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Marine Ecology Progress Series

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MEPS 527:13-29 (2015)  -  DOI:

Acoustic surveys of euphausiids and models of baleen whale distribution in the Barents Sea

P. H. Ressler1,2,*, P. Dalpadado2, G. J. Macaulay2, N. Handegard2, M. Skern-Mauritzen2

1Alaska Fisheries Science Center, NOAA National Marine Fisheries Service, Seattle, WA 98115, USA
2Institute of Marine Research (IMR), PO Box 1870 Nordnes, 5817 Bergen, Norway
*Corresponding author:

ABSTRACT: As in many high-latitude ecosystems, euphausiids (order Euphausiacea, ‘krill’) play a key role in the Barents Sea by channeling energy from primary producers to fish and other zooplankton predators. We used multifrequency acoustic data from several recent multidisciplinary surveys to describe the spatial distribution of backscatter likely to be from euphausiids. Spatial patterns in euphausiid backscatter observed in 2010, 2011, and 2012 were correlated with vertically integrated euphausiid biomass collected with plankton nets, and were also broadly consistent with the distribution of euphausiids expected from the literature. We used the high-resolution and broad-spatial coverage of our euphausiid backscatter data to update multiple regression models of baleen (fin, humpback, and minke) whale distribution to test the hypothesis that these animals aggregated where euphausiids were abundant. After controlling for physical environmental factors and the densities of capelin and several other potential prey taxa, we found that fin whale densities were positively and linearly associated with euphausiid backscatter, and higher than average densities of humpback whales were found in areas with high euphausiid backscatter. No association was found between minke whales and euphausiids. Densities of all 3 whale species were also positively associated with capelin. For fin and humpback whales, the effects of capelin and euphausiids on whale densities appeared to be principally separate and additive, although there was some evidence for a stronger effect of euphausiids at low capelin densities. In terms of their preference for euphausiids and capelin, these whale species appeared to be flexible, opportunistic predators.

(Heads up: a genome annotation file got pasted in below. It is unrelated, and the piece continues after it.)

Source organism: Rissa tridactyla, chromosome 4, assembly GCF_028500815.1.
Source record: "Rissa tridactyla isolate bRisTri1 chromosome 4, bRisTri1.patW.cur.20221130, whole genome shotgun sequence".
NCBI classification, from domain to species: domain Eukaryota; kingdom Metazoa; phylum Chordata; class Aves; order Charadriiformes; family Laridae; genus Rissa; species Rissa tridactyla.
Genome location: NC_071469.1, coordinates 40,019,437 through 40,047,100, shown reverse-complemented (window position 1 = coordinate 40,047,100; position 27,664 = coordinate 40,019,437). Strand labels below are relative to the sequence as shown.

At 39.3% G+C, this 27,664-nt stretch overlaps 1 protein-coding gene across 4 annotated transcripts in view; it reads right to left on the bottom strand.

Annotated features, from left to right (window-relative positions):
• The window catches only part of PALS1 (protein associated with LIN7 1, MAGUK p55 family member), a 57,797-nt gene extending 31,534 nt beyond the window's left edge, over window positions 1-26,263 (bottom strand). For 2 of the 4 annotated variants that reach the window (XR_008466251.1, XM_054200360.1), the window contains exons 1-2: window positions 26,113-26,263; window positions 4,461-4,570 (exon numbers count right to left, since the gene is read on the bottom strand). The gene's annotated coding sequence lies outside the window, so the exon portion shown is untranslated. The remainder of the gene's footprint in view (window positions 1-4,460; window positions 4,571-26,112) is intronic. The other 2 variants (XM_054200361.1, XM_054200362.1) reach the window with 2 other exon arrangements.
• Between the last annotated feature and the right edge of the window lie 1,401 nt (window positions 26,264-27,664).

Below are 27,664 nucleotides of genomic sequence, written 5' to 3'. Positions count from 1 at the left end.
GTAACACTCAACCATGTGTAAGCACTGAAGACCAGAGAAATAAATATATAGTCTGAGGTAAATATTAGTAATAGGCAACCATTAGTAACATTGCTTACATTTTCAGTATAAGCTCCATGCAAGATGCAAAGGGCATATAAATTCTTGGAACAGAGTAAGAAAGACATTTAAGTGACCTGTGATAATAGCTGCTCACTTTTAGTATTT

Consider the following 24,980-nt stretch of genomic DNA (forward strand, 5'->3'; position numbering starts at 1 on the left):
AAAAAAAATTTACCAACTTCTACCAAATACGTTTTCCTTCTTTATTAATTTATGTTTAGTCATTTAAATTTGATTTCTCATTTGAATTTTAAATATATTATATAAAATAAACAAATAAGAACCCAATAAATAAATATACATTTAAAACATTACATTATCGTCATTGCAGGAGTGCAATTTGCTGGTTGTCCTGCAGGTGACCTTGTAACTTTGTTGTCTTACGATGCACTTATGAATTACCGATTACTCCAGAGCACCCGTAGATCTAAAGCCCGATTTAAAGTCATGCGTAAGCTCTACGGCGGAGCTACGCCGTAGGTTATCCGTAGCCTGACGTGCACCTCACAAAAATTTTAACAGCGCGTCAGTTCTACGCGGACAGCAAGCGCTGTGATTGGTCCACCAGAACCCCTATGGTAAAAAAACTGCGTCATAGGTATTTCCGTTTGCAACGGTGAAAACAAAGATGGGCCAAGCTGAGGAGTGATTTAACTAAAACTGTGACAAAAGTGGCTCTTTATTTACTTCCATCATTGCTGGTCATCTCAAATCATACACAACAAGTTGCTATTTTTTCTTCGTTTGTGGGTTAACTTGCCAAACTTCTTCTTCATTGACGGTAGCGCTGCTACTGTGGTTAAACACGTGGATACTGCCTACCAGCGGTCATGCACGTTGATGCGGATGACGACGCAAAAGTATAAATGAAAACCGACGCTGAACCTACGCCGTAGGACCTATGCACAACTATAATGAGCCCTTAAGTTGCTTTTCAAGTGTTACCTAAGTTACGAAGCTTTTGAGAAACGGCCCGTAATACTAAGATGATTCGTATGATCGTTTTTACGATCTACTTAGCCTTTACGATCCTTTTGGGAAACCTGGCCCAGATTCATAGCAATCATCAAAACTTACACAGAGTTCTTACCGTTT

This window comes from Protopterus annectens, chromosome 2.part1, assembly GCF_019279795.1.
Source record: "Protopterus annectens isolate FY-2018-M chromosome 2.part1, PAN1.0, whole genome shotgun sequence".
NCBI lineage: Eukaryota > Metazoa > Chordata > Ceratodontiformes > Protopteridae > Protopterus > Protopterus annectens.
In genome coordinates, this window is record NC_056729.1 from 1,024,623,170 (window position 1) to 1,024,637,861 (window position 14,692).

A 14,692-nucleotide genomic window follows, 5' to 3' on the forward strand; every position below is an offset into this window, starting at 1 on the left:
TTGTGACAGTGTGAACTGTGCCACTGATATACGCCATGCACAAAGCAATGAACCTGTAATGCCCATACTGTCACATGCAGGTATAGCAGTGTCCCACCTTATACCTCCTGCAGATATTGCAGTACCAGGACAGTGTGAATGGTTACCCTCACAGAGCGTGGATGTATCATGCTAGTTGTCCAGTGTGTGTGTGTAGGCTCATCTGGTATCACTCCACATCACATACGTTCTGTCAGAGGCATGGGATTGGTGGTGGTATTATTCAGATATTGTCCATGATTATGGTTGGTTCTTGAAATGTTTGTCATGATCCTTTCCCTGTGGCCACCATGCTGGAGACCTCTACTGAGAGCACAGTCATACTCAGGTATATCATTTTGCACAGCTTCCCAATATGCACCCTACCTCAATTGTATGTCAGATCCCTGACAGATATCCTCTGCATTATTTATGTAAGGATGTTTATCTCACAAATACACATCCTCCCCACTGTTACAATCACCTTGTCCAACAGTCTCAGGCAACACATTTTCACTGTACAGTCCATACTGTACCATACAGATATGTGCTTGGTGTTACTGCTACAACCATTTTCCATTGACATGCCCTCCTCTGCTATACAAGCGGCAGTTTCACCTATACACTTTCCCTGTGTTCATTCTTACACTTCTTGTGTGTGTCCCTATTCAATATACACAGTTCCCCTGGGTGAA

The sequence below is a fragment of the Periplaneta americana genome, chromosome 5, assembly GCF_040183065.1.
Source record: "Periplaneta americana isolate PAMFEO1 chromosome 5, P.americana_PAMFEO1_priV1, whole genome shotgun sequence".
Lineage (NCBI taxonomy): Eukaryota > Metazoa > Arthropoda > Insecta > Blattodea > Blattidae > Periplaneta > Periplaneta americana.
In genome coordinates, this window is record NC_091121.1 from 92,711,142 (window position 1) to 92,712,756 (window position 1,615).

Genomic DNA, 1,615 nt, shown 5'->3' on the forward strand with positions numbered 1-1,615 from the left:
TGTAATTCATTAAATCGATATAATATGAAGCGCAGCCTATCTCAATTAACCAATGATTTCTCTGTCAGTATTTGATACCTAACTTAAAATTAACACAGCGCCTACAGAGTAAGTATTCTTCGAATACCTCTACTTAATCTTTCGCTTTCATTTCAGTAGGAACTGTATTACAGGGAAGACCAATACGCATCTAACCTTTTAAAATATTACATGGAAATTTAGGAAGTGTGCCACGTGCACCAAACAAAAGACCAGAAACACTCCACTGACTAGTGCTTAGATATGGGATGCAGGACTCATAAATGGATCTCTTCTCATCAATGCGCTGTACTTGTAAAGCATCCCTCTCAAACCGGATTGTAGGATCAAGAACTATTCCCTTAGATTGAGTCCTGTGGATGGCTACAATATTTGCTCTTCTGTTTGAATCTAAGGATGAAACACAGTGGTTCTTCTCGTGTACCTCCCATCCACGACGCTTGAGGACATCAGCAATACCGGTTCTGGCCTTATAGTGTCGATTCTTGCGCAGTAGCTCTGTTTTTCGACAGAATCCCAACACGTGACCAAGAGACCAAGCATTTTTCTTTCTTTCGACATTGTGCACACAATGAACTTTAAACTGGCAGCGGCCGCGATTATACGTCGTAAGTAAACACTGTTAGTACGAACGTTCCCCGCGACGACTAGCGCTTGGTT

KEY WORDS: Euphausiids · Capelin · Thysanoessa · Minke whale · Fin whale · Humpback whale · Acoustics · Barents Sea

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Cite this article as: Ressler PH, Dalpadado P, Macaulay GJ, Handegard N, Skern-Mauritzen M (2015) Acoustic surveys of euphausiids and models of baleen whale distribution in the Barents Sea. Mar Ecol Prog Ser 527:13-29.

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